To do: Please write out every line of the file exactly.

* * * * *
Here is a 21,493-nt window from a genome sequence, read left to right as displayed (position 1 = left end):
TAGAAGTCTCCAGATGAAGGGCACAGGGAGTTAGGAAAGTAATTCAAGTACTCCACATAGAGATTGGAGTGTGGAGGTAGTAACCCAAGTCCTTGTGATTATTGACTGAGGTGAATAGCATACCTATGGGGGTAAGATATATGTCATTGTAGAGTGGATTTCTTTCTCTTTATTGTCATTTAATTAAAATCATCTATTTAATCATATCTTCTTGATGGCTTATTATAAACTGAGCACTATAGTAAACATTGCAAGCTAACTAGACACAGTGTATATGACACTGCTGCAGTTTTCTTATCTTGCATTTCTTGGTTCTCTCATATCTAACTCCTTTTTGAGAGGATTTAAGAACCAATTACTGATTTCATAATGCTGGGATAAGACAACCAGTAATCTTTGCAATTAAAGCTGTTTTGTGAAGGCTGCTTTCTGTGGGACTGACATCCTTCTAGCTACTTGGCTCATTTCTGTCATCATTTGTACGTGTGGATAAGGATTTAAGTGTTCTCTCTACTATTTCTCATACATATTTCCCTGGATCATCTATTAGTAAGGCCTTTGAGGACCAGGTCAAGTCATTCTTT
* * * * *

Here is a 21,493-nt window from a genome sequence, read left to right as displayed (position 1 = left end):
TAGAAGTCTCCAGATGAAGGGCACAGGGAGTTAGGAAAGTAATTCAAGTACTCCACATAGAGATTGGAGTGTGGAGGTAGTAACCCAAGTCCTTGTGATTATTGACTGAGGTGAATAGCATACCTATGGGGGTAAGATATATGTCATTGTAGAGTGGATTTCTTTCTCTTTATTGTCATTTAATTAAAATCATCTATTTAATCATATCTTCTTGATGGCTTATTATAAACTGAGCACTATAGTAAACATTGCAAGCTAACTAGACACAGTGTATATGACACTGCTGCAGTTTTCTTATCTTGCATTTCTTGGTTCTCTCATATCTAACTCCTTTTTGAGAGGATTTAAGAACCAATTACTGATTTCATAATGCTGGGATAAGACAACCAGTAATCTTTGCAATTAAAGCTGTTTTGTGAAGGCTGCTTTCTGTGGGACTGACATCCTTCTAGCTACTTGGCTCATTTCTGTCATCATTTGTACGTGTGGATAAGGATTTAAGTGTTCTCTCTACTATTTCTCATACATATTTCCCTGGATCATCTATTAGTAAGGCCTTTGAGGACCAGGTCAAGTCATTCTTT